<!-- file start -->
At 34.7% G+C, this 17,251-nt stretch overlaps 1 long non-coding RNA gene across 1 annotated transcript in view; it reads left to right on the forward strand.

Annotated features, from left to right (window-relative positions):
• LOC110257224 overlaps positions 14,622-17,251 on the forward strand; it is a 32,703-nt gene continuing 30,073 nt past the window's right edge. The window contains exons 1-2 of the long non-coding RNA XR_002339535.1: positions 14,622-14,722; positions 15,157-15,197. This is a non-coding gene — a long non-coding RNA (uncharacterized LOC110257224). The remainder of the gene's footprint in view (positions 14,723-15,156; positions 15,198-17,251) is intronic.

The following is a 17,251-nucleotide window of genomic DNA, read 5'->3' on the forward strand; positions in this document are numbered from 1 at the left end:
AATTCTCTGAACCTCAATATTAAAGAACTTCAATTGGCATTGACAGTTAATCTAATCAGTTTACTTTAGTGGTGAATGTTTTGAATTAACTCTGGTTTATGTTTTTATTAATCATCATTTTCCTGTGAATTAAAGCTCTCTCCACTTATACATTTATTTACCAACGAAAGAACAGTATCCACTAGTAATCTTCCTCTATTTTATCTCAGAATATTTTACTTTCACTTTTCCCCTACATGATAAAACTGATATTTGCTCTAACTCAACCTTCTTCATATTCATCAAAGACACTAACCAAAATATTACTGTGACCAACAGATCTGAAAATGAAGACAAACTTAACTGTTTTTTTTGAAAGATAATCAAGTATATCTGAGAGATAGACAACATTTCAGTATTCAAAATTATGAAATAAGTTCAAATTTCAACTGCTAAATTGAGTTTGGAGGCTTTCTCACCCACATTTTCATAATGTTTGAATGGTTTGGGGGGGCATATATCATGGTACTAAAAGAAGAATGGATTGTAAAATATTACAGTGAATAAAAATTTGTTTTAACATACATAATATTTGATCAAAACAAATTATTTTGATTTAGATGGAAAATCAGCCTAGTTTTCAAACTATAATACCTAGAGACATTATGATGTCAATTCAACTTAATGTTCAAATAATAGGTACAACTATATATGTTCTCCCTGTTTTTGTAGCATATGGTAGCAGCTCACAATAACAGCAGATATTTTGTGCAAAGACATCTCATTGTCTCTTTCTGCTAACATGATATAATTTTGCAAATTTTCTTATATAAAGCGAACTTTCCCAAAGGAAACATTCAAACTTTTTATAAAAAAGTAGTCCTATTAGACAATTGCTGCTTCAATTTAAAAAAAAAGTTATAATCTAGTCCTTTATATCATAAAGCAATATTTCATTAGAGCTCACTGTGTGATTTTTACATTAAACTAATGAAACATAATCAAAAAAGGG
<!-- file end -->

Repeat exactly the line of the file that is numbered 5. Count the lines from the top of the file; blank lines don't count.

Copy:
AATTCTCTGAACCTCAATATTAAAGAACTTCAATTGGCATTGACAGTTAATCTAATCAGTTTACTTTAGTGGTGAATGTTTTGAATTAACTCTGGTTTATGTTTTTATTAATCATCATTTTCCTGTGAATTAAAGCTCTCTCCACTTATACATTTATTTACCAACGAAAGAACAGTATCCACTAGTAATCTTCCTCTATTTTATCTCAGAATATTTTACTTTCACTTTTCCCCTACATGATAAAACTGATATTTGCTCTAACTCAACCTTCTTCATATTCATCAAAGACACTAACCAAAATATTACTGTGACCAACAGATCTGAAAATGAAGACAAACTTAACTGTTTTTTTTGAAAGATAATCAAGTATATCTGAGAGATAGACAACATTTCAGTATTCAAAATTATGAAATAAGTTCAAATTTCAACTGCTAAATTGAGTTTGGAGGCTTTCTCACCCACATTTTCATAATGTTTGAATGGTTTGGGGGGGCATATATCATGGTACTAAAAGAAGAATGGATTGTAAAATATTACAGTGAATAAAAATTTGTTTTAACATACATAATATTTGATCAAAACAAATTATTTTGATTTAGATGGAAAATCAGCCTAGTTTTCAAACTATAATACCTAGAGACATTATGATGTCAATTCAACTTAATGTTCAAATAATAGGTACAACTATATATGTTCTCCCTGTTTTTGTAGCATATGGTAGCAGCTCACAATAACAGCAGATATTTTGTGCAAAGACATCTCATTGTCTCTTTCTGCTAACATGATATAATTTTGCAAATTTTCTTATATAAAGCGAACTTTCCCAAAGGAAACATTCAAACTTTTTATAAAAAAGTAGTCCTATTAGACAATTGCTGCTTCAATTTAAAAAAAAAGTTATAATCTAGTCCTTTATATCATAAAGCAATATTTCATTAGAGCTCACTGTGTGATTTTTACATTAAACTAATGAAACATAATCAAAAAAGGG